Parks and Protected Areas

A New Perspective 

By Jonathan Adams

Parks and protected areas remain the bedrock of conservation efforts worldwide, and for good reason. Parks work. In the most thorough review of the effectiveness of national parks thus far, a study of ninety-three large parks covering nearly 70,000 square miles in twenty-two tropical countries found that 83 percent of the parks were holding their borders against agricultural encroachment. These are not just the newer parks, either; the median age of the parks in the study was twenty-three years.

Parks serve an even broader purpose, however. Parks are about hope. In choosing what places to set aside permanently, we make a nearly unmatched statement of collective purpose, marking out clearly what we value and proclaiming a vision of who we want to be. As Wallace Stegner wrote, “The national park idea, the best idea we ever had, was inevitable as soon as Americans learned to confront the wild continent not with fear and cupidity but with delight, wonder, and awe.” But too often the parks are symbols not of hope and pride, but of fear and despair, statements not about the future but about attempts to hold back the tide of change.

The question comes down to what we see as the landscapes of our future. If we are prepared to abandon the notion of stewardship and allow all manner of destructive land uses everywhere except in those few places we call parks, then the parks must be fortresses. That is a bleak vision, for those fortresses would, like all fortresses, eventually fail. Parks should instead be the foundation stones of communities rather than fortresses, beloved places set aside because they remind us of what we must protect everywhere, rather than to protect the last of something.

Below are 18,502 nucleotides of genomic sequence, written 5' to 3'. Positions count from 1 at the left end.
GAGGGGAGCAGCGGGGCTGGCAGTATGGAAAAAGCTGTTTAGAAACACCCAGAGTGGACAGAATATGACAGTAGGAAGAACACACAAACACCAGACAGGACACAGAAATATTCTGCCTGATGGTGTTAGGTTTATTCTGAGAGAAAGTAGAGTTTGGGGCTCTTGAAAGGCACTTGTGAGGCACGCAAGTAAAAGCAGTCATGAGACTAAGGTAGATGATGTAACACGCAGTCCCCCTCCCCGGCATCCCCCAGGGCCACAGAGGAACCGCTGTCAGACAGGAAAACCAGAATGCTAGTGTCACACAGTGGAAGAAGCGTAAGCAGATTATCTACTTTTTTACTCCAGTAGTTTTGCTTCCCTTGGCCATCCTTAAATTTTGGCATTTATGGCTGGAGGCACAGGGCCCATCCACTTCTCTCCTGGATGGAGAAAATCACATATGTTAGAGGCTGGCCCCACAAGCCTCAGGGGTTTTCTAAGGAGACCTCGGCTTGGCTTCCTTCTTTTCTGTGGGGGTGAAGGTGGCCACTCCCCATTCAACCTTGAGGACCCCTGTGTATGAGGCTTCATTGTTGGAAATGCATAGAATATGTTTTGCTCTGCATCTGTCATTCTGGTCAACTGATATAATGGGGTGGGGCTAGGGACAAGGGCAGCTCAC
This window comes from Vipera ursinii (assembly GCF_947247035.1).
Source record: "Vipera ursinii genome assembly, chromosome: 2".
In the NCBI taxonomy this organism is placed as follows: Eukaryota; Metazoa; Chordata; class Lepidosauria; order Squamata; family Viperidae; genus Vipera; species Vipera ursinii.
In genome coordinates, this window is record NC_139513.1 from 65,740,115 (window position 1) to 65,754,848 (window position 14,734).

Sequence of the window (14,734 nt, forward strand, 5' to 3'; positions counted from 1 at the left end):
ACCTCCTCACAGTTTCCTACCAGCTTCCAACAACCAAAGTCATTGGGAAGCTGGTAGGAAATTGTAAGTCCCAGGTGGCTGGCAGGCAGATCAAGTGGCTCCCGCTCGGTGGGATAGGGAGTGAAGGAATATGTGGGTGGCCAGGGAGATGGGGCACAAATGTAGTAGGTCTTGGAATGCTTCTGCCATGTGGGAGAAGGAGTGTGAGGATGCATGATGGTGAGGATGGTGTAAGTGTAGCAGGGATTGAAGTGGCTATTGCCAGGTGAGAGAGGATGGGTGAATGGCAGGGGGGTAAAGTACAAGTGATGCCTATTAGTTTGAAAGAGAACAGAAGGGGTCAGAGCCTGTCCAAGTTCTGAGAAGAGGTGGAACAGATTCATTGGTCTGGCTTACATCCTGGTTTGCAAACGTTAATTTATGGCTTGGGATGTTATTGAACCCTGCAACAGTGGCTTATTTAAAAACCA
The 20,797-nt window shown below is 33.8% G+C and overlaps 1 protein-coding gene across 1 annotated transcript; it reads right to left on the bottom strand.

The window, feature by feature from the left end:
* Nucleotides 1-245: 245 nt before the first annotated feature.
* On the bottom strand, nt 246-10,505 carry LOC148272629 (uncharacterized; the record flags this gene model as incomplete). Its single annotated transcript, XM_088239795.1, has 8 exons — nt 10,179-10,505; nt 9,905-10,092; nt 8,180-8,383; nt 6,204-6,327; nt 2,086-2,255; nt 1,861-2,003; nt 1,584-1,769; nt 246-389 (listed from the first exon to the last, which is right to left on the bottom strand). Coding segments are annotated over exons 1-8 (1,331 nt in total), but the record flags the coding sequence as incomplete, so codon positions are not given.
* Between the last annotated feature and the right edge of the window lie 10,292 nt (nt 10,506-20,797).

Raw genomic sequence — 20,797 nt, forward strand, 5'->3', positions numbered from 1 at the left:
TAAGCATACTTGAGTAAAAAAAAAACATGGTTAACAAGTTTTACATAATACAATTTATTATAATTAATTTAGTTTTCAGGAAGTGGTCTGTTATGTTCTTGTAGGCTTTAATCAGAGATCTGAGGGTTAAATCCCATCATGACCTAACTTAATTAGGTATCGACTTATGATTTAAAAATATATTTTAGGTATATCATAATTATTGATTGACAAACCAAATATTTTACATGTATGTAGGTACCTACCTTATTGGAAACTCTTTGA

Yet, important as they are, both symbolically and practically, parks can take us only so far in our conservation efforts. A park, perhaps emblazoned on our imagination by Yellowstone National Park, fundamentally does one thing and does it extremely well: It prevents the land within its borders from being transformed into something entirely new—a farm, a factory, a subdivision.

A park does not prevent any number of other disasters, however, from the invasion of aggressive exotic pests to the construction of towns on its borders that prevent species from moving in and out, to climate change that rearranges the ecological dynamics of entire regions and Earth itself. Effective conservation at those broader scales demands that we consider what happens both inside parks and in the landscapes in which the parks are embedded. Traditional conservation skills like wildlife management and even the more recent scientific specialties like landscape ecology will not suffice by themselves. Conservation must come to grips with the ecological context and also with the emotional, value-laden, and inescapably political context of each and every conservation landscape.

The political context must include the human communities that surround parks, as in Las Cienegas, as well as the more distant communities that value parks and wildlands as refuges or simply as visions of wilderness that they may never see. Effective conservation, therefore, means dealing with the things people do, which requires working at human scales and at scales broad enough to encompass big animals and ecological processes operating over large areas and hundreds of years.

Conservation has rarely been able to function at such broad scales and has generally proceeded park by park. The limitations of that approach are now painfully clear. Yellowstone, with its nearly perfectly rectilinear shape, represents just a swatch cut from the fabric of the western landscape. Despite covering more than 3,400 square miles, Yellowstone faces threats that extend into three states, across the border into Canada, and beyond.

That vast landscape, the Greater Yellowstone Ecosystem, is by one estimate the size of Virginia. Greater Yellowstone now hosts all manner of land uses, creating a complex mosaic. Some pieces of the mosaic remain more or less intact, while human activity has completely transformed others. Studies have demonstrated that such a fragmented landscape poses grave threats to all manner of species, all the more because the fragmentation is usually irreversible. But the problem is as much social and cultural fragmentation as biological or ecological fragmentation.

Where Science, Community, and Values Intersect


Excerpted from Conservation for a New Generation, by Rick Knight and Courtney White, eds. Copyright © 2009 Island Press. Reproduced by permission of Island Press, Washington, D.C.

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